Weighing up the cost of journals

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Librarians dread heavy year-on-year increases in journal prices - but the extent of this issue varies greatly between publishers. Last year Oxford University Press commissioned independent research to discover some of the facts behind journal pricing. Siân Harris reports

The average increases in journal prices over the period from 2000 to 2004 varied from 27 per cent to 94 per cent, depending on the publisher, and median prices per journal also varied enormously. These are some of the findings of recent independent research from LISU, the UK's national research, consultancy and information centre based at the Department of Information Science at Loughborough University.

LISU analysed data from subscription agent Swets of the journal prices of 12 scholarly publishers from 2000 to 2004, with 1993 taken as a comparison. The publishers, representing around 6,000 journals in all subject areas, were: Blackwell Science and Blackwell Publishers; Cambridge University Press; Elsevier; Johns Hopkins University Press; Kluwer; Lippincott Williams & Wilkins; Nature (specialist journals); Oxford University Press; Springer; Sage; Taylor & Francis; and University of Chicago Press.

The lowest price increase (27 per cent) over the time period was from Cambridge University Press, while Sage had a 94 per cent price increase. The study also revealed wide disparities in median overall journal prices between the publishers studied. Cambridge University Press was again the cheapest at £124 in 2004, while Elsevier's journals were the most expensive, with a median price of £781 in the same year. Elsevier's journals were also found to have the highest median price in every subject area.

LISU also carried out more detailed analyses of prices in relation to number of pages and impact factors for biomedical titles. It found that median journal prices in this subject area ranged from £186 (Johns Hopkins University Press) to £731 (Elsevier) in 2004. And biomedical journal price increases over the period 2000 to 2004 ranged from 27 per cent (Johns Hopkins University Press) to 92 per cent (Sage). From 1993 to 2004 the median price increases of biomedical journals ranged from 80 per cent (Taylor & Francis) to 352 per cent (Sage).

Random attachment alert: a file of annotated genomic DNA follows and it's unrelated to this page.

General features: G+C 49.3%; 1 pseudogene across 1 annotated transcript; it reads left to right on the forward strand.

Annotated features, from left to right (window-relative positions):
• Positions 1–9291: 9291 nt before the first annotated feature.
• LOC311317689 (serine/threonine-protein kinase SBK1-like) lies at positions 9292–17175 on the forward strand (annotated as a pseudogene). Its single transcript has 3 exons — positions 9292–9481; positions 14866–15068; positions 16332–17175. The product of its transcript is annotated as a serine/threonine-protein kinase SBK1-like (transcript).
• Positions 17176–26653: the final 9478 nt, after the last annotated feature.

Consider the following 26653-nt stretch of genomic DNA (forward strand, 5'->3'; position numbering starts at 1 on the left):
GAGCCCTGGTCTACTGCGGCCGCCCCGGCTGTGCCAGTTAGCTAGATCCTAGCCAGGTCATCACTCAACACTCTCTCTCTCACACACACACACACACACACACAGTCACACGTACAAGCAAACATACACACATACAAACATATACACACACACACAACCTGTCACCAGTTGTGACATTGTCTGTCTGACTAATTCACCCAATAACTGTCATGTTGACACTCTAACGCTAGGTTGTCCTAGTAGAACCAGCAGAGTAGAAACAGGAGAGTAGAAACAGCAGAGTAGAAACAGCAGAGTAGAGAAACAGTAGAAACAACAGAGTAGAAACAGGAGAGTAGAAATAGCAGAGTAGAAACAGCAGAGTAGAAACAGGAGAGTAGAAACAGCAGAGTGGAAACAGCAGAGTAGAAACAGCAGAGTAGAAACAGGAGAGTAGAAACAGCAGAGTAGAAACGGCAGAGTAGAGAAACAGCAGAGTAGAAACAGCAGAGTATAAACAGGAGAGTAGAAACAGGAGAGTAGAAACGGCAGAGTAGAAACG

Oxford University Press (OUP) showed the lowest median price per page of biomedical titles from 2001 to 2004, with only Cambridge University Press lower in 2000. In 2004 the median price per page for OUP was 31 pence, while the highest median price per page was 98 pence in the same year for Taylor & Francis. At 25 per cent, Springer displayed the lowest increase in median price per page of biomedical journals from 2000 to 2004, compared with the highest increase, 69 per cent, from Taylor & Francis.

The link with impact factors
The range of biomedical journal impact factor values is quite wide, both within and between publishers. Within publishers, the greatest range in 2002, which was the latest year for which data were available, was from 0.333 to 32.890 for Lippincott Williams & Wilkins journals. Between publishers, the mean impact factor values of biomedical journals ranged from 1.47 (Kluwer and Springer) to 4.84 (Nature) in 2002.

With one exception, there was an overall increase of between 22 per cent (Kluwer) and 77 per cent (Lippincott Williams & Wilkins) in mean impact factor values of biomedical journals over the period from 1992 to 2002. The exception was Taylor & Francis, which saw a fall of 4.1 per cent.

Despite the wide ranges in both impact factors and prices, the study found little evidence of a relationship between the two for biomedical journals, although the few correlations that exist suggest that higher prices tend to be associated with higher impact factors. On the basis of price-per-point of impact factor of biomedical journals, OUP had the lowest median with a cost of £156 for the most recent year. The highest was Kluwer, at £525 for the same year.

The LISU report was commissioned by Oxford Journals, a division of OUP. 'There is much debate and conjecture within scholarly publishing surrounding the issue of pricing,' explained Richard Gedye, Oxford Journals sales director. 'We felt that in the absence of any other such studies, it would be timely to invest in some quantitative data.'

'Serials continue to be a key component of scholarly communication, and their pricing and affordability is a major preoccupation for those who create and use them,' added Eric Davies, director of LISU. 'Although [the report] represents a snapshot of only part of the entire serials landscape, it provides the basis for further investigation and discussion on this important topic.'

Further reading
Scholarly Journal Prices: Selected Trends and Comparisons (Sonya White & Claire Creaser, LISU, 2004), www.lboro.ac.uk/departments/dis/lisu/pages/publications/oup.html